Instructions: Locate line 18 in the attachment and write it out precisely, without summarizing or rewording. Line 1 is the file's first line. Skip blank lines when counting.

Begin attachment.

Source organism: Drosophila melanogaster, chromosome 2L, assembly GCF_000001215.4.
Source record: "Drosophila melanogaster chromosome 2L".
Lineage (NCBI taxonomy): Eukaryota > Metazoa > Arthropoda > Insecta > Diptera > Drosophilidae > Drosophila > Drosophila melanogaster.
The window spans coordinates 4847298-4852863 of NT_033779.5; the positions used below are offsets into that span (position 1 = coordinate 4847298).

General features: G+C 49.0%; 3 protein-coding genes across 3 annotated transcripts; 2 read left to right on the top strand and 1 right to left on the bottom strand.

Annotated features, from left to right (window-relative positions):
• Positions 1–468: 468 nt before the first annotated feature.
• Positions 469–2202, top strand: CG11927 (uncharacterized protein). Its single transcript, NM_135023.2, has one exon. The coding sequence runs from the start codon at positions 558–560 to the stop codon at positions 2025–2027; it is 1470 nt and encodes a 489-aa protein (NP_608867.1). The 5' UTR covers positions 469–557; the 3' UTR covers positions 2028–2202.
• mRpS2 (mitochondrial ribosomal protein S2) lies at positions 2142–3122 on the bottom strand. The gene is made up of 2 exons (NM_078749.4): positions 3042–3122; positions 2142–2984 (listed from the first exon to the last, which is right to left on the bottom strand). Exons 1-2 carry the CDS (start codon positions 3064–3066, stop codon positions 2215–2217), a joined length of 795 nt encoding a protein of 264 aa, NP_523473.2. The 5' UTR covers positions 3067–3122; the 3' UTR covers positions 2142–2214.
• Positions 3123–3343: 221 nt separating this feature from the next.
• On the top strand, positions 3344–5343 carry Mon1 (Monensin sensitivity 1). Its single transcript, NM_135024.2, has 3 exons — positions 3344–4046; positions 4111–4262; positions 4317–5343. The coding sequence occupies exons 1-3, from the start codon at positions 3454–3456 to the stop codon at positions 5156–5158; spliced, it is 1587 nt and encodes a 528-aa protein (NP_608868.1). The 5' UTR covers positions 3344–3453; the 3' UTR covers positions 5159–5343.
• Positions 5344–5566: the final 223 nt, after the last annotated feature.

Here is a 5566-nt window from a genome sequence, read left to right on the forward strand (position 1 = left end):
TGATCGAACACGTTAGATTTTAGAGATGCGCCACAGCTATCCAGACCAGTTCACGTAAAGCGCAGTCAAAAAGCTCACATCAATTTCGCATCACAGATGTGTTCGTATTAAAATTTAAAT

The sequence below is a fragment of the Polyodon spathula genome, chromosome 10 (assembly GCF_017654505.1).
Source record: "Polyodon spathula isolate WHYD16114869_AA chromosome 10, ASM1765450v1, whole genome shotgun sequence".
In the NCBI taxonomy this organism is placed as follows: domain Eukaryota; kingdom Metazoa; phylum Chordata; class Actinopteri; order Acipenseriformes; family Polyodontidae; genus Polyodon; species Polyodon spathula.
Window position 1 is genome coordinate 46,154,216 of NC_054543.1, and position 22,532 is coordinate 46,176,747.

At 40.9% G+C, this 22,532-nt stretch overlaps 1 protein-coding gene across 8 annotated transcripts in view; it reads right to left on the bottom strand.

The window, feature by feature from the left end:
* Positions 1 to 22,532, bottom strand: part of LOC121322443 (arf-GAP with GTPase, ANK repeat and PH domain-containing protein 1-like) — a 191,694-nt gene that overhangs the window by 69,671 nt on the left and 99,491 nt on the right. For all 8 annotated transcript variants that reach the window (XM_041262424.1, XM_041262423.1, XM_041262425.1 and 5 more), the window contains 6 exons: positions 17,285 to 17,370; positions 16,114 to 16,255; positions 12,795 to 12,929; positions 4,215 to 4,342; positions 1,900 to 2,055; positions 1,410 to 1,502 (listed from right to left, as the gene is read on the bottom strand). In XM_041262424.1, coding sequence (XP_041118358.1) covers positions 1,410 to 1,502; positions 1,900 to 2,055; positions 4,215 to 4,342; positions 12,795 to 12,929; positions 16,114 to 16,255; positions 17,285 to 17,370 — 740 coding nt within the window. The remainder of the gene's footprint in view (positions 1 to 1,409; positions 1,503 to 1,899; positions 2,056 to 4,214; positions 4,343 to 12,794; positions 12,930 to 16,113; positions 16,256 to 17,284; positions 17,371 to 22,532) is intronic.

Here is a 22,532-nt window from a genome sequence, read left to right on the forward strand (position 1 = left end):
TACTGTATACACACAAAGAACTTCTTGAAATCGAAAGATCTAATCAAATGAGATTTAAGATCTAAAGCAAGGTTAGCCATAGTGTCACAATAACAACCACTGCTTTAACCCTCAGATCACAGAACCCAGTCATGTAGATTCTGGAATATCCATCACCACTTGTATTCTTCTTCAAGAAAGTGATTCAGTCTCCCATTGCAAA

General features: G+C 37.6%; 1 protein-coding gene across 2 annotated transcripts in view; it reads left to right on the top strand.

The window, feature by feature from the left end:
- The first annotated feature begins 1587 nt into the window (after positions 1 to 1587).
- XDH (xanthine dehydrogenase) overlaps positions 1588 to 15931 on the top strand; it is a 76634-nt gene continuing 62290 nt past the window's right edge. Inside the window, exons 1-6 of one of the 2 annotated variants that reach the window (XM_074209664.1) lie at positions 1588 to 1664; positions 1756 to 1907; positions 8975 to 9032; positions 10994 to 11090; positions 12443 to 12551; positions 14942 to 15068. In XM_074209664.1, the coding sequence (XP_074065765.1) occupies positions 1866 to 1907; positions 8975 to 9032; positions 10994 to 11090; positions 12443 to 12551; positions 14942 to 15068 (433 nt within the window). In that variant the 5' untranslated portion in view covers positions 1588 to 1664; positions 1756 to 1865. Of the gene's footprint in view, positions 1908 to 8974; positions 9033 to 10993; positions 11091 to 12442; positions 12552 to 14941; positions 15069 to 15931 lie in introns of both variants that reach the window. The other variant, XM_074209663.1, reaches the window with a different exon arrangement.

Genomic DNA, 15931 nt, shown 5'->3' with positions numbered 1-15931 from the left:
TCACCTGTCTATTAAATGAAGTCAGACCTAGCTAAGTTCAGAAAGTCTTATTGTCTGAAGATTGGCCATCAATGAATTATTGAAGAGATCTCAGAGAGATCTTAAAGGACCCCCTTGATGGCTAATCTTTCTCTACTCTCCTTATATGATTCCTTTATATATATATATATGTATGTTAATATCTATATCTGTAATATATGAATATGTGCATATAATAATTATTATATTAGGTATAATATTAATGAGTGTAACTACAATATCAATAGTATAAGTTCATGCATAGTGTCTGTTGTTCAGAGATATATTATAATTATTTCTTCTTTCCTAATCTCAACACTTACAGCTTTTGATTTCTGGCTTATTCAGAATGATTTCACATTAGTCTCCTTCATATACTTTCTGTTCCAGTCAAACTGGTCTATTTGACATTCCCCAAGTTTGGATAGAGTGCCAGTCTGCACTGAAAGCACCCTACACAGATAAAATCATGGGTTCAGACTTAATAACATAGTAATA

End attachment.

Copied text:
Window position 1 is genome coordinate 46,154,216 of NC_054543.1, and position 22,532 is coordinate 46,176,747.